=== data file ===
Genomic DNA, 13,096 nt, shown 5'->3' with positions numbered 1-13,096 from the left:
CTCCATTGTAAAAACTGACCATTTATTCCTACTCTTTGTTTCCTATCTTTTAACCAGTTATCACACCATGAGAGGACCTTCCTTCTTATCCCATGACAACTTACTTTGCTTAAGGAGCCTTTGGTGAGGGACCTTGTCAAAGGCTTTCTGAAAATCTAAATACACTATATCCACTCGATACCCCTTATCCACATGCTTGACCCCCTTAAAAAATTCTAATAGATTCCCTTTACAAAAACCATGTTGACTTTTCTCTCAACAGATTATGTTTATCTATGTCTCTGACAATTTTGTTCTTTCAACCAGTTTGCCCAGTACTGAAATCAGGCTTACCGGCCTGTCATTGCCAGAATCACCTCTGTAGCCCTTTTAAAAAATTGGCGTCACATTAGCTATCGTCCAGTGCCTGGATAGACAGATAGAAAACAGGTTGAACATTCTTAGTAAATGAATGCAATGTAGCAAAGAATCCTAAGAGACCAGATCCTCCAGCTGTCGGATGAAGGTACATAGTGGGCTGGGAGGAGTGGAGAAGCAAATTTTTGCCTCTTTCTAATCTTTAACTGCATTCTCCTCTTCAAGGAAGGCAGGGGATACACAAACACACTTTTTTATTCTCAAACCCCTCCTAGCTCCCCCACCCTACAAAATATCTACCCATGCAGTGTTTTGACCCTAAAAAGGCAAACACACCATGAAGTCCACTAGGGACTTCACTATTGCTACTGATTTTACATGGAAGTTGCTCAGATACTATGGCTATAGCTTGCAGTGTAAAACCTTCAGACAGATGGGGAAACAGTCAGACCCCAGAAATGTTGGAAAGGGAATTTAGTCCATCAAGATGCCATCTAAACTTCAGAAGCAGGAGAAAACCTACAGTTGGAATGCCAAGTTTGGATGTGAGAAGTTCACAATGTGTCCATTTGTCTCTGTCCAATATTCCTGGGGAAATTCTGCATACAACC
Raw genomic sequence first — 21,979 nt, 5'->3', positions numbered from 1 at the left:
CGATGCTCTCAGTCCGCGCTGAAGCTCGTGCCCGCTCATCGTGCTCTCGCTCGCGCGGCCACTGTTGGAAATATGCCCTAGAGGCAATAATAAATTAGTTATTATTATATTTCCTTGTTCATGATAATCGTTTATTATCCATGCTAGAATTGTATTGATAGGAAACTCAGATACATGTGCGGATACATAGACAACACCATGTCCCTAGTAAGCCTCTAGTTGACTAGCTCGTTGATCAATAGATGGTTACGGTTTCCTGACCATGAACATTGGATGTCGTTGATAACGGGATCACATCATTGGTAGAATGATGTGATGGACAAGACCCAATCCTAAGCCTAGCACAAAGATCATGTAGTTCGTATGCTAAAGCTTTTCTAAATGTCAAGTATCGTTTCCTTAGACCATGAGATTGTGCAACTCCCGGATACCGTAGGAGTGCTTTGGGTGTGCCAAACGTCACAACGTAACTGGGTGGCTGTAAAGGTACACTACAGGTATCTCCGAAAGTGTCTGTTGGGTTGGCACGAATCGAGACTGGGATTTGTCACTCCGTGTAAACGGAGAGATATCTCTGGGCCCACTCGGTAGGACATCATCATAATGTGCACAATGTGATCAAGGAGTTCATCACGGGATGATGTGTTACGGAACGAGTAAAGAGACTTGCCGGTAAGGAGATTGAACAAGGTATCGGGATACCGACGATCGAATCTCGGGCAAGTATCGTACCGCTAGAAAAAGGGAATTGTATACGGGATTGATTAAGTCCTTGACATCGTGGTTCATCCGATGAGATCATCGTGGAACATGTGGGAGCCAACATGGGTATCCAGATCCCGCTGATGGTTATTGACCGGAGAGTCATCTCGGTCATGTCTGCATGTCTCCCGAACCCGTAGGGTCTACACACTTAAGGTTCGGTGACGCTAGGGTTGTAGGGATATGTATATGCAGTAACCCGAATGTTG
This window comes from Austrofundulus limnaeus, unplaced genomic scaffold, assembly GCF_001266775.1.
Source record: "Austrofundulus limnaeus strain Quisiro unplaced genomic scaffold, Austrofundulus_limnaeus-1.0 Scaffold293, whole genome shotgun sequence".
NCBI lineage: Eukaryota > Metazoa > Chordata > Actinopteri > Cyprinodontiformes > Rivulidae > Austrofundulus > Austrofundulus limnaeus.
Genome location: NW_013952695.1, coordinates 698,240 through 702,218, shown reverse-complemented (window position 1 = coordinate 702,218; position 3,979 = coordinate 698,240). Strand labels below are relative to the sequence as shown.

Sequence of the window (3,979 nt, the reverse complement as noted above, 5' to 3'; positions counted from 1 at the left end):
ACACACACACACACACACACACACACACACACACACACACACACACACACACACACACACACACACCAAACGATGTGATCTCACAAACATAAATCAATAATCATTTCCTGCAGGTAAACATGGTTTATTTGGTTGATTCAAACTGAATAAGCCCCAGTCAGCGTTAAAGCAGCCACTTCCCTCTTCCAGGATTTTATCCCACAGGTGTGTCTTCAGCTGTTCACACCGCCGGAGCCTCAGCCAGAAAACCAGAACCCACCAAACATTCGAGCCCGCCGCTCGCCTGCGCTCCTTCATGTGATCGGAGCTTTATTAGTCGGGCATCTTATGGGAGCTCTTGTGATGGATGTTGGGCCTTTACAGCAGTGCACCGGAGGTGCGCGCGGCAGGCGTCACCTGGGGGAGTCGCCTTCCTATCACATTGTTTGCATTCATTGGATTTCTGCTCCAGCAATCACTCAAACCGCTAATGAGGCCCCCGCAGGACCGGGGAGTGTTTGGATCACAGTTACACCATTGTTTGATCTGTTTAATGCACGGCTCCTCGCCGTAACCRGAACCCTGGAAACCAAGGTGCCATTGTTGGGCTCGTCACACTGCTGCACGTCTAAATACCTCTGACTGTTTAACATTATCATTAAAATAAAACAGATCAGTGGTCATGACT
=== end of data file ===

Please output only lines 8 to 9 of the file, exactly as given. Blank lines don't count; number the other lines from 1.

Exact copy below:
Genome location: NW_013952695.1, coordinates 698,240 through 702,218, shown reverse-complemented (window position 1 = coordinate 702,218; position 3,979 = coordinate 698,240). Strand labels below are relative to the sequence as shown.

Sequence of the window (3,979 nt, the reverse complement as noted above, 5' to 3'; positions counted from 1 at the left end):